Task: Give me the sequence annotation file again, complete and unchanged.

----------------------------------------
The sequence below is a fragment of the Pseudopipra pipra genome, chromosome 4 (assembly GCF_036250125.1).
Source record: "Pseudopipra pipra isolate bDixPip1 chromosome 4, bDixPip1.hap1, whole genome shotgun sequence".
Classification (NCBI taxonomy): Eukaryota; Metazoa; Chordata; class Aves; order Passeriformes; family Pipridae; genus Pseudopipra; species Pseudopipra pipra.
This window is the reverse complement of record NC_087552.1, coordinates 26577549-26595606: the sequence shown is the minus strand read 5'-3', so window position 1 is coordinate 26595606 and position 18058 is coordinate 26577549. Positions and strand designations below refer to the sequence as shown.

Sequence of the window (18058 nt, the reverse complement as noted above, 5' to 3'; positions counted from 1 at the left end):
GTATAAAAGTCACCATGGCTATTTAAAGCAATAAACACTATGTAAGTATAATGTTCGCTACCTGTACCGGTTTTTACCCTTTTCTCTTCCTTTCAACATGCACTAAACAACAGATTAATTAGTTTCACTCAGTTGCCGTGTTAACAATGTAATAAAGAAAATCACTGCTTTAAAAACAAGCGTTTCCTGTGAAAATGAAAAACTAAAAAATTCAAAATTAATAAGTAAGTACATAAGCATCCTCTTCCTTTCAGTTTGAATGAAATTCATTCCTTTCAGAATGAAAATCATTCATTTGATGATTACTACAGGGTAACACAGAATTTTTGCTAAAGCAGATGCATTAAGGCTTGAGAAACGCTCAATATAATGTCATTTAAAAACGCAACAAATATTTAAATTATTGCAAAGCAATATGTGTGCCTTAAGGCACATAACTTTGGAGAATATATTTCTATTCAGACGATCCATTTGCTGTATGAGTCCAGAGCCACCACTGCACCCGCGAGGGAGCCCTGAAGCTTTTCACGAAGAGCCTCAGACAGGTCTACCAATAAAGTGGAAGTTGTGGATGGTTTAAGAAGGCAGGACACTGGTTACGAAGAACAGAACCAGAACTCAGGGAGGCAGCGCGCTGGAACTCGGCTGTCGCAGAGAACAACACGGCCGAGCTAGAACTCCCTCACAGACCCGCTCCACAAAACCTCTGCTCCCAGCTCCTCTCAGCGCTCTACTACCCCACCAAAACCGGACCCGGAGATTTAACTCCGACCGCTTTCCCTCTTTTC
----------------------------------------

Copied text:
The sequence below is a fragment of the Pseudopipra pipra genome, chromosome 4 (assembly GCF_036250125.1).
Source record: "Pseudopipra pipra isolate bDixPip1 chromosome 4, bDixPip1.hap1, whole genome shotgun sequence".
Classification (NCBI taxonomy): Eukaryota; Metazoa; Chordata; class Aves; order Passeriformes; family Pipridae; genus Pseudopipra; species Pseudopipra pipra.
This window is the reverse complement of record NC_087552.1, coordinates 26577549-26595606: the sequence shown is the minus strand read 5'-3', so window position 1 is coordinate 26595606 and position 18058 is coordinate 26577549. Positions and strand designations below refer to the sequence as shown.

Sequence of the window (18058 nt, the reverse complement as noted above, 5' to 3'; positions counted from 1 at the left end):
GTATAAAAGTCACCATGGCTATTTAAAGCAATAAACACTATGTAAGTATAATGTTCGCTACCTGTACCGGTTTTTACCCTTTTCTCTTCCTTTCAACATGCACTAAACAACAGATTAATTAGTTTCACTCAGTTGCCGTGTTAACAATGTAATAAAGAAAATCACTGCTTTAAAAACAAGCGTTTCCTGTGAAAATGAAAAACTAAAAAATTCAAAATTAATAAGTAAGTACATAAGCATCCTCTTCCTTTCAGTTTGAATGAAATTCATTCCTTTCAGAATGAAAATCATTCATTTGATGATTACTACAGGGTAACACAGAATTTTTGCTAAAGCAGATGCATTAAGGCTTGAGAAACGCTCAATATAATGTCATTTAAAAACGCAACAAATATTTAAATTATTGCAAAGCAATATGTGTGCCTTAAGGCACATAACTTTGGAGAATATATTTCTATTCAGACGATCCATTTGCTGTATGAGTCCAGAGCCACCACTGCACCCGCGAGGGAGCCCTGAAGCTTTTCACGAAGAGCCTCAGACAGGTCTACCAATAAAGTGGAAGTTGTGGATGGTTTAAGAAGGCAGGACACTGGTTACGAAGAACAGAACCAGAACTCAGGGAGGCAGCGCGCTGGAACTCGGCTGTCGCAGAGAACAACACGGCCGAGCTAGAACTCCCTCACAGACCCGCTCCACAAAACCTCTGCTCCCAGCTCCTCTCAGCGCTCTACTACCCCACCAAAACCGGACCCGGAGATTTAACTCCGACCGCTTTCCCTCTTTTC